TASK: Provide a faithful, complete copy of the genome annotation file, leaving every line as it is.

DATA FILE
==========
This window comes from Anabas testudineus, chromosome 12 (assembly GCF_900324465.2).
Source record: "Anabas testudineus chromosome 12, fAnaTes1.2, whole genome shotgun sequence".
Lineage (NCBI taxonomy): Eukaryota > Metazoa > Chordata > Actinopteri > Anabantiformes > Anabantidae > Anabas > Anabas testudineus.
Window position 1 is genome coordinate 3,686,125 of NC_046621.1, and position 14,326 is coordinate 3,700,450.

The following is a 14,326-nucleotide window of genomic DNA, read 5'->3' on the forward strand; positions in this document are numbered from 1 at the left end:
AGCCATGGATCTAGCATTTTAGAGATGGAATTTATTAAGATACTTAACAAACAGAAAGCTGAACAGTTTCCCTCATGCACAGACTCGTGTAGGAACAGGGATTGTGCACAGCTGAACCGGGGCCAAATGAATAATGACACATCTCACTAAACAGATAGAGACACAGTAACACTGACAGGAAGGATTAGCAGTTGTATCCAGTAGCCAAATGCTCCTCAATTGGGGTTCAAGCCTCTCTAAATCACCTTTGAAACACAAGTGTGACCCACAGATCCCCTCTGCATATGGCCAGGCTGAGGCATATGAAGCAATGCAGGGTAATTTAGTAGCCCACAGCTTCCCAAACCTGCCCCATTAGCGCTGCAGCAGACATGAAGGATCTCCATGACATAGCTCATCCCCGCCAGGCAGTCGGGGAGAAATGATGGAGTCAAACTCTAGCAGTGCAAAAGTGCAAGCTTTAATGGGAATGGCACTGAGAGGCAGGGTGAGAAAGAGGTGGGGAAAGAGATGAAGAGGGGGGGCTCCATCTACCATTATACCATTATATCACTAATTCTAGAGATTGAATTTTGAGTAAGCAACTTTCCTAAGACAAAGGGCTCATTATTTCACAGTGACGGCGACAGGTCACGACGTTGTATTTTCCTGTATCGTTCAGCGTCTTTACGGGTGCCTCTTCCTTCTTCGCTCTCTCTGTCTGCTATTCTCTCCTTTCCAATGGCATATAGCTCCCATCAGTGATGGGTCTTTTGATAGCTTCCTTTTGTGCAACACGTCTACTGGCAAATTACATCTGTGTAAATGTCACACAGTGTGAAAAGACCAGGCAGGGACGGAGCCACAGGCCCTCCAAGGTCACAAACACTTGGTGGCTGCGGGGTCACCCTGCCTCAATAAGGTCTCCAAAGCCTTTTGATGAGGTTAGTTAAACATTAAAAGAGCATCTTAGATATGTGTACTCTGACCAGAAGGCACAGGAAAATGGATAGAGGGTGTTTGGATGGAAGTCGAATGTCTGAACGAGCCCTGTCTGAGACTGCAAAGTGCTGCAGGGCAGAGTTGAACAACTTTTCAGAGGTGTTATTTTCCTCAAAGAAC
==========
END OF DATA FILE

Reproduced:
This window comes from Anabas testudineus, chromosome 12 (assembly GCF_900324465.2).
Source record: "Anabas testudineus chromosome 12, fAnaTes1.2, whole genome shotgun sequence".
Lineage (NCBI taxonomy): Eukaryota > Metazoa > Chordata > Actinopteri > Anabantiformes > Anabantidae > Anabas > Anabas testudineus.
Window position 1 is genome coordinate 3,686,125 of NC_046621.1, and position 14,326 is coordinate 3,700,450.

The following is a 14,326-nucleotide window of genomic DNA, read 5'->3' on the forward strand; positions in this document are numbered from 1 at the left end:
AGCCATGGATCTAGCATTTTAGAGATGGAATTTATTAAGATACTTAACAAACAGAAAGCTGAACAGTTTCCCTCATGCACAGACTCGTGTAGGAACAGGGATTGTGCACAGCTGAACCGGGGCCAAATGAATAATGACACATCTCACTAAACAGATAGAGACACAGTAACACTGACAGGAAGGATTAGCAGTTGTATCCAGTAGCCAAATGCTCCTCAATTGGGGTTCAAGCCTCTCTAAATCACCTTTGAAACACAAGTGTGACCCACAGATCCCCTCTGCATATGGCCAGGCTGAGGCATATGAAGCAATGCAGGGTAATTTAGTAGCCCACAGCTTCCCAAACCTGCCCCATTAGCGCTGCAGCAGACATGAAGGATCTCCATGACATAGCTCATCCCCGCCAGGCAGTCGGGGAGAAATGATGGAGTCAAACTCTAGCAGTGCAAAAGTGCAAGCTTTAATGGGAATGGCACTGAGAGGCAGGGTGAGAAAGAGGTGGGGAAAGAGATGAAGAGGGGGGGCTCCATCTACCATTATACCATTATATCACTAATTCTAGAGATTGAATTTTGAGTAAGCAACTTTCCTAAGACAAAGGGCTCATTATTTCACAGTGACGGCGACAGGTCACGACGTTGTATTTTCCTGTATCGTTCAGCGTCTTTACGGGTGCCTCTTCCTTCTTCGCTCTCTCTGTCTGCTATTCTCTCCTTTCCAATGGCATATAGCTCCCATCAGTGATGGGTCTTTTGATAGCTTCCTTTTGTGCAACACGTCTACTGGCAAATTACATCTGTGTAAATGTCACACAGTGTGAAAAGACCAGGCAGGGACGGAGCCACAGGCCCTCCAAGGTCACAAACACTTGGTGGCTGCGGGGTCACCCTGCCTCAATAAGGTCTCCAAAGCCTTTTGATGAGGTTAGTTAAACATTAAAAGAGCATCTTAGATATGTGTACTCTGACCAGAAGGCACAGGAAAATGGATAGAGGGTGTTTGGATGGAAGTCGAATGTCTGAACGAGCCCTGTCTGAGACTGCAAAGTGCTGCAGGGCAGAGTTGAACAACTTTTCAGAGGTGTTATTTTCCTCAAAGAAC